Social Security Administration Eliminates Use Of the Term “Mental Retardation”

August 5, 2013

Mental health conditions are one of the leading reasons people file claims for Social Security Disability benefits today. Determining if a person’s mental health condition qualifies for such benefits can be affected by how the Social Security Administration (SSA) categorizes the condition. Furthermore, the wording of what conditions are eligible can have a significant impact on whether a claimant’s application is approved or denied.

In an effort to create a more clearly defined category for certain mental conditions, the SSA has eliminated the use of the term “Mental Retardation” from their vocabulary and have replaced the term with “intellectual disability”. According to an article published by the Austin Daily Herald, the move comes just three years after the passage of Rosa’s Law, which prohibited the use of the term in all federal statutes.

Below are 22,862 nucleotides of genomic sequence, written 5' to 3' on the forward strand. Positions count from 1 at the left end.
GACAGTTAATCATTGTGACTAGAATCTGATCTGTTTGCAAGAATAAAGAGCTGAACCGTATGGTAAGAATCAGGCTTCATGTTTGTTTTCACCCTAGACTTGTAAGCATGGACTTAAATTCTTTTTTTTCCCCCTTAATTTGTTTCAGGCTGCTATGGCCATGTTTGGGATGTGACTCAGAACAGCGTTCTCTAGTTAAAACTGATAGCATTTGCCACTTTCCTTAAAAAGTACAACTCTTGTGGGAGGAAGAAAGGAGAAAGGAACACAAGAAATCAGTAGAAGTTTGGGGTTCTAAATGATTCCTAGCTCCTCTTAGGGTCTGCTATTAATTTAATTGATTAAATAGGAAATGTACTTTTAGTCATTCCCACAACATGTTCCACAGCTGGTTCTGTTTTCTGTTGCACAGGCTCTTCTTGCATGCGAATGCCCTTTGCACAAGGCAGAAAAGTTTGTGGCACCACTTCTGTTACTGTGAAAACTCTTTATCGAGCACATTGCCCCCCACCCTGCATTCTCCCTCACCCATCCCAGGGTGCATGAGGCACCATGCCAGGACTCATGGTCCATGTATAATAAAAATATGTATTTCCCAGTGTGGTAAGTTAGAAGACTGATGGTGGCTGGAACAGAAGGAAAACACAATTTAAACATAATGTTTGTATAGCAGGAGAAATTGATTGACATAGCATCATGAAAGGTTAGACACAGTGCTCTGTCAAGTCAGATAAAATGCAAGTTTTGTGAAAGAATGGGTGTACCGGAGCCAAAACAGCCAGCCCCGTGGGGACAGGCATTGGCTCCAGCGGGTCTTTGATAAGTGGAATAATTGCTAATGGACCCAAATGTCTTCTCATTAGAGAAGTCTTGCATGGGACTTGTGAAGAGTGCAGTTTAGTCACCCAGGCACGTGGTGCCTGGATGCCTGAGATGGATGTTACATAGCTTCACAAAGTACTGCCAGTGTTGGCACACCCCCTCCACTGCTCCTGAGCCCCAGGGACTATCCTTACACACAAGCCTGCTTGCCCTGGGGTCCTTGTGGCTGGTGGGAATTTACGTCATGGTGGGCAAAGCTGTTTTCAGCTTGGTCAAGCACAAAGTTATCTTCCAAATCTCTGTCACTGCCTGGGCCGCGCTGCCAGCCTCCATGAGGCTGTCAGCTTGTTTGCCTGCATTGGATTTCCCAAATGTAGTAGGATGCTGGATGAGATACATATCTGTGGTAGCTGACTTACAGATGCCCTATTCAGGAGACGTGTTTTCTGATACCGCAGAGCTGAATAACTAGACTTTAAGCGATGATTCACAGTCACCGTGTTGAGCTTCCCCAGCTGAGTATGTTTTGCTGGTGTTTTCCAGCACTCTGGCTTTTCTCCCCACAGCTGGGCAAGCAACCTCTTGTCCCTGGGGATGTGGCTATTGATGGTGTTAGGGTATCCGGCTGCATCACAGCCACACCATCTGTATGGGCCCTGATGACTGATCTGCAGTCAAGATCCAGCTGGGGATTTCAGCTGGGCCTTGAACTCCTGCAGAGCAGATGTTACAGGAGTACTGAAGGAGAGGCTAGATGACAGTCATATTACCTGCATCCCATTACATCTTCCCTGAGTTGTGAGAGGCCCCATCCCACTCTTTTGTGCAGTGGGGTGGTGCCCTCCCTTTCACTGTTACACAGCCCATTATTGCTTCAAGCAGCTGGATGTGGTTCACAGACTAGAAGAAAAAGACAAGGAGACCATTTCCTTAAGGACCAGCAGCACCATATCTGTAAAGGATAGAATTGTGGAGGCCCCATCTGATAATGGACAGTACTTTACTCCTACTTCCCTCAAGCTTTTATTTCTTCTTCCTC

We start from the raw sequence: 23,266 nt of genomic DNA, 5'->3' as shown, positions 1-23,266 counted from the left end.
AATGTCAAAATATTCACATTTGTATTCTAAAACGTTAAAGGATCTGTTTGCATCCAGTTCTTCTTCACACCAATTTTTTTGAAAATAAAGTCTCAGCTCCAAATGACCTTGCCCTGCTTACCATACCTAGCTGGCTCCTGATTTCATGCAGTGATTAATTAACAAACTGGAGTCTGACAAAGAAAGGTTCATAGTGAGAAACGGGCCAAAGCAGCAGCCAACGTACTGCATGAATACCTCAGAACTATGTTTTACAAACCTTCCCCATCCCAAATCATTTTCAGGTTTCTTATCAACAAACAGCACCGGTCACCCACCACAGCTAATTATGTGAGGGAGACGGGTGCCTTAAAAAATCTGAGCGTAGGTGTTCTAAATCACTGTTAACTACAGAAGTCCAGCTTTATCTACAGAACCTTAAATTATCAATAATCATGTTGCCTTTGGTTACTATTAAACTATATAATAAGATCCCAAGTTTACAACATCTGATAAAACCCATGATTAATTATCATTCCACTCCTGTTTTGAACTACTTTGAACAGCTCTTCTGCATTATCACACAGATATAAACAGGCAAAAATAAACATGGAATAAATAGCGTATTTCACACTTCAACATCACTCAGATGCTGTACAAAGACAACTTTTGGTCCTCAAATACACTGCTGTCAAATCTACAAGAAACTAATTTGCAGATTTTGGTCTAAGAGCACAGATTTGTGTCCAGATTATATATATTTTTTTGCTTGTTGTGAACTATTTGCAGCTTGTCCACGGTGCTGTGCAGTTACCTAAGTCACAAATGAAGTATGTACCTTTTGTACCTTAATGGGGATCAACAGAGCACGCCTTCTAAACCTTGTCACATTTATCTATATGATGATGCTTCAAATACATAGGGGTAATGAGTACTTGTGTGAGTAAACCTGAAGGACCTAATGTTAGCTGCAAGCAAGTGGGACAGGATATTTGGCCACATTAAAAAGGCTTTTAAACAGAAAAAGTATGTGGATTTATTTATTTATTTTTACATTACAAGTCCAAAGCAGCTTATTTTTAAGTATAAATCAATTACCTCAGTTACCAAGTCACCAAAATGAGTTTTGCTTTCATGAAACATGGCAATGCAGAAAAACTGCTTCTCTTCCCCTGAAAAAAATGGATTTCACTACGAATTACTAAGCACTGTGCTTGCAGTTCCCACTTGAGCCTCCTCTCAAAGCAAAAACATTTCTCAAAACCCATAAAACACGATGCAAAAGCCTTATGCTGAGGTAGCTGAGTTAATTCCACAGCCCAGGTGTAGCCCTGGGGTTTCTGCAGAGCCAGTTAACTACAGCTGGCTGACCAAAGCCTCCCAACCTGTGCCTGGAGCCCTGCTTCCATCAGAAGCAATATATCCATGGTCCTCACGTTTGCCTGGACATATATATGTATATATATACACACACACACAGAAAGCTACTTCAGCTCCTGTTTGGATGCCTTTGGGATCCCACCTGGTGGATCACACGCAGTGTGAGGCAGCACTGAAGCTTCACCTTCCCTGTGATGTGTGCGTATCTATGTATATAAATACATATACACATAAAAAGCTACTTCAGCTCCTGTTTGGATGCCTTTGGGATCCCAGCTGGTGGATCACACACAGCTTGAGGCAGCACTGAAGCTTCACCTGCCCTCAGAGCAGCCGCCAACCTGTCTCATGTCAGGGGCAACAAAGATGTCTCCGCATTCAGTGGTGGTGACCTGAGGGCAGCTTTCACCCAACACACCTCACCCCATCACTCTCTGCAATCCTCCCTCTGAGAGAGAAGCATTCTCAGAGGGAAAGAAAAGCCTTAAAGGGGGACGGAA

The SSA has clearly stated that the change will have no effect on the benefits an individual who was approved under the old term receives or on the approval of new claims.

The move is being considered noteworthy because the change came voluntarily and was not forced under Rosa’s Law.

The Social Security Disability Attorneys with Fleschner, Stark, Tanoos & Newlin are hopeful the change will be conducive to a better service by the agency to those who are most in need.

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